3.2. Molecular Dynamics Simulations

We simulated the POAC and POPC lipid bilayers by molecular dynamics. The initial configurations of the POAC and POPC systems were prepared using the CHARMM-GUI developed by Im and co-workers [24]. The empirical parameters of the DMA developed above were used to model the arsenate group of POAC lipids, while other groups as well as counter ions were modeled using the CHARMM36 all-atom force field [25]. Water molecules were modeled using the TIP3 model [26]. Each lipid bilayer system consisted of 96 lipids (48 lipids for each leaflet), 4863 water molecules, 13 Na+ and 13 Cl (0.15 M NaCl); the corresponding water–lipid ratio was 50.63. All MD simulations were performed using parallel NAMD 2.7b3 software [27] with an NPT ensemble under three-dimensional periodic boundary conditions. The simulation temperature was controlled to 300 K through Langevin dynamics. The pressure was controlled at 1 bar using the Langevin piston Nosé–Hoover method [28] and the three orthogonal dimensions of the periodic box were allowed to vary independently. The van der Waals interactions were switched smoothly from 9.0 to 12.0 Å to maintain energy stability. Cutoffs of 12.0 and 13.5 Å were used to calculate the pair-wise interactions and generate the list of pairs, respectively. The non-bonded neighboring list was updated every 10 time steps. The particle-mesh Ewald technique [29] was used to treat the long-range electrostatic interactions. The hydrogen atom involved covalent bond lengths were constrained by the SHAKE algorithm [30], allowing the use of a larger integration time step of 2 fs. Prior to MD production runs, conjugate gradient energy minimization was performed to remove the bad contacts of the initial configuration. Next, a 0.1-ns slow heating simulation was performed. The molecular coordinates were stored every 5 ps. For all systems, a 150-ns MD simulation was performed. The trajectories of the final 75 ns simulation were used for statistical analysis. All analyses were performed by our in-house program, Pine-MD, which had been employed in previous MD studies of lipid bilayers [31], amyloidogenic peptides [32,33], and antimicrobial peptides [34]. Several structural and dynamics properties of lipid bilayers were calculated. The analysis methods are described in the Results and Discussion section.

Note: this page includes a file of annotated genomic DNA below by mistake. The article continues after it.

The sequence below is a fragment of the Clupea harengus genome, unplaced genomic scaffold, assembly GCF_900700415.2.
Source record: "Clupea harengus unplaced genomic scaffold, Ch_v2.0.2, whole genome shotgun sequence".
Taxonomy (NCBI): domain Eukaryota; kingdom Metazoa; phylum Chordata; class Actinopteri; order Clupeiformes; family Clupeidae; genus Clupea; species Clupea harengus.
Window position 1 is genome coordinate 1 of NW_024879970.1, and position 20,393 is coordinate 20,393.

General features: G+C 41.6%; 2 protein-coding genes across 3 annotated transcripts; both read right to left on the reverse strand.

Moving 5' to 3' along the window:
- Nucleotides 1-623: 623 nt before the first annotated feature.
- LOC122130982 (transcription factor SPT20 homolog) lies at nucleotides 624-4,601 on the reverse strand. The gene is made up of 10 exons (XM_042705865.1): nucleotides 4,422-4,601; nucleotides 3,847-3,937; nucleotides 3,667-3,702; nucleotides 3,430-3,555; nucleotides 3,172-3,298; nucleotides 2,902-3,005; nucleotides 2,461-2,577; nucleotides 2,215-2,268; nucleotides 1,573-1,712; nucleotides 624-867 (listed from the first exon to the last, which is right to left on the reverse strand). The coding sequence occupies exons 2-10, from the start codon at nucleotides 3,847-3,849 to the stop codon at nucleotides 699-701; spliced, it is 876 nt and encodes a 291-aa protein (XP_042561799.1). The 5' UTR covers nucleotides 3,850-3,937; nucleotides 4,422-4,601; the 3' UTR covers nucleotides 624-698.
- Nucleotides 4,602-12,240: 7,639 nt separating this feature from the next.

4. Conclusions and Summary

Due to the chemical similarities of phosphorus and arsenic, the possibility of sustaining life if the phosphorus is substituted by arsenic has been suggested [1]. We simulated putative POAC lipid bilayers by all-atom molecular dynamics to understand its basic structural and dynamical properties. The POAC lipid is a putative lipid with the phosphorus of POPC lipid substituted by arsenic. We focus on understanding of the structural and dynamical properties of POAC lipid bilayers different from those of its analogous POPC lipid bilayers. Our simulations showed that the structural and dynamical properties of POAC lipid bilayers are distinct different from those of native POPC lipid bilayers. The POAC lipid bilayers have smaller lateral areas, greater thicknesses, and greater order than those of POPC lipid bilayers. Namely, the POPC lipid bilayers are more compact than that of POPC lipid bilayers. The compact structure of POAC lipid bilayers is due to the fact that POAC lipid bilayers form more inter-lipid arsenate–choline salt bridges than that of POPC lipid bilayers, which bind lipids together. Furthermore, these strong inter-lipid arsenate–choline interactions in POAC lipid bilayers also slow down the lipids’ lateral diffusion and head group rotation. Since the POAC and POPC lipid bilayers have distinct structure and dynamics properties, it would be anticipated that POAC lipid bilayers will have different biological implications from native POPC lipid bilayers, e.g., the energy required for inter-cellular chemicals exchange.